Of course we are talking of BYD, the Shenzhen, China, based maker of half the world’s cellphone batteries and a dwindling number of cars. A while ago, I visited an intrepid team of German engineers, shacked up at BYD, to jointly develop an electric car. They were friendly, hospitable, and as forthcoming as possible under the strange circumstances. For months, I could not bring it over me to put my fellow countrymen and expats in the dim light this story would project. Their job is tough enough. But in the interest of timeliness and journalistic duty, here it goes.
A fiery red car, seen in Beijing. An aggressive bumper sticker, showing the owner is very angry with Japan. Or, judging from the sticker, maybe it’s hot love? It’s all about those islands, which happen to sit on top of oil, and straight in one of the busiest shipping lanes in the world. What is this motherland-loving man driving? (Read More…)
BYD had made lots of announcements of exporting cars to the free world, but none of them have panned out so far. Remember BYD’s plans to take over America? Now finally we have what Reuters calls BYD’s “first overseas deal.” BYD will ship 50 e6 electric taxis to London in the second quarter of 2013.
Chinese upstart carmaker BYD isn’t as lucky as it used to be. Its sales and stock price are deep in the Chinese squat toilet. However, it is outdoing itself in the gadget dept. BYD, the company that brought us the remote controlled car, now brings us the watch that opens your car’s doors and starts it. Call it keyless entry that goes with the times. (Read More…)
BYD’s F3 received worldwide acclaim for being a Corolla ripoff. When the new F3 was announced at the Beijing Auto Show, Carnewschina wrote: “The new F3 is design-wise slightly better than the old BYD F3 which was a copy of the old Toyota Corolla, the new F3 is a copy of the new Corolla but slightly less obvious. For BYD, we call that a huge improvement!” Come on, Carnewschina, the new BYD F3 has something the Corolla does not have: A remote control. Not a remote control for doors. You can drive the car remotely like a toy. (Read More…)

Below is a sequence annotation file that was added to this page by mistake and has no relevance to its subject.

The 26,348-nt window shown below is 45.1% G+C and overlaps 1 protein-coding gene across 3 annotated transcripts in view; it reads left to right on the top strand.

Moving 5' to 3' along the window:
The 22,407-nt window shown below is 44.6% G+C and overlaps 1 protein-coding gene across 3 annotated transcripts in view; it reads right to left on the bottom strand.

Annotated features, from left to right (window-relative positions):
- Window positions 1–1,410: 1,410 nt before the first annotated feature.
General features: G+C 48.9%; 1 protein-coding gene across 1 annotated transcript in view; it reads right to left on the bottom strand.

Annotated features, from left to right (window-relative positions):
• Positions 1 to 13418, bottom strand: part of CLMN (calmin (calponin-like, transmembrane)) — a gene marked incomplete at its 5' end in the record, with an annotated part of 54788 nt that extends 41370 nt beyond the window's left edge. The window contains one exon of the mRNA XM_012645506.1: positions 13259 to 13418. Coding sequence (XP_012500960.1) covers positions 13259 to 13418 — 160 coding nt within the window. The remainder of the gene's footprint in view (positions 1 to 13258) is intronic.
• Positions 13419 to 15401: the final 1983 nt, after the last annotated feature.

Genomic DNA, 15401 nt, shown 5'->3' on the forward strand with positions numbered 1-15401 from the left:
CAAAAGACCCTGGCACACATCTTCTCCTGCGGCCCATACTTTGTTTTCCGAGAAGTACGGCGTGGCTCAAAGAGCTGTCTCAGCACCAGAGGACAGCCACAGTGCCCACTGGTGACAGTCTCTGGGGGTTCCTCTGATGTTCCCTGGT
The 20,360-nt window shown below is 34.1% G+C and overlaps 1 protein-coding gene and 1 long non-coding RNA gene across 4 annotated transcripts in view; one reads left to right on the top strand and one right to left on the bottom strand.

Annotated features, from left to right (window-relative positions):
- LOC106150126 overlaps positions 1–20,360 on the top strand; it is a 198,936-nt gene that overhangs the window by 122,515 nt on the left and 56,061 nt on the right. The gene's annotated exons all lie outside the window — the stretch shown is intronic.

U.S. Senators long have warned of an exodus of American know-how to China. Last year, Michigan Senators Debbie Stabenow and Carl Levin complained to United States Trade Representative Ron Kirk about another attempt by China ”to illegally gain an unfair advantage over the U.S. automobile industry that will cost our country jobs. The United States must respond strongly to stand up for American businesses and working families.”
A year later, the exodus is in full swing, and it starts to hurt. This time, it pains automakers to see how Chinese companies are getting their hands on taxpayer-funded secrets. (Read More…)
The previous BYD F3 was known as a more than blatant copy of the Toyota Corolla. Many buyers pay a small extra fee to have (fake) Toyota badges affixed, making the F3 nearly indistinguishable from the real thing. The next generation BYD F3 wants to be known for groundbreaking innovation: The car will be remote controlled. (Read More…)
Pictures of a burning BYD e6 sent the already beaten down BYD stock on a nose-dive yesterday. The e6 is one of the rare BYD electric cars, used in a taxi test in the Chinese city of Shenzhen. A Nissan GT-R had crashed into two taxis, one a conventional Santana, the other an electric e6. The e6 immediately did burst into flames. Two female passengers and the driver were killed. (Read More…)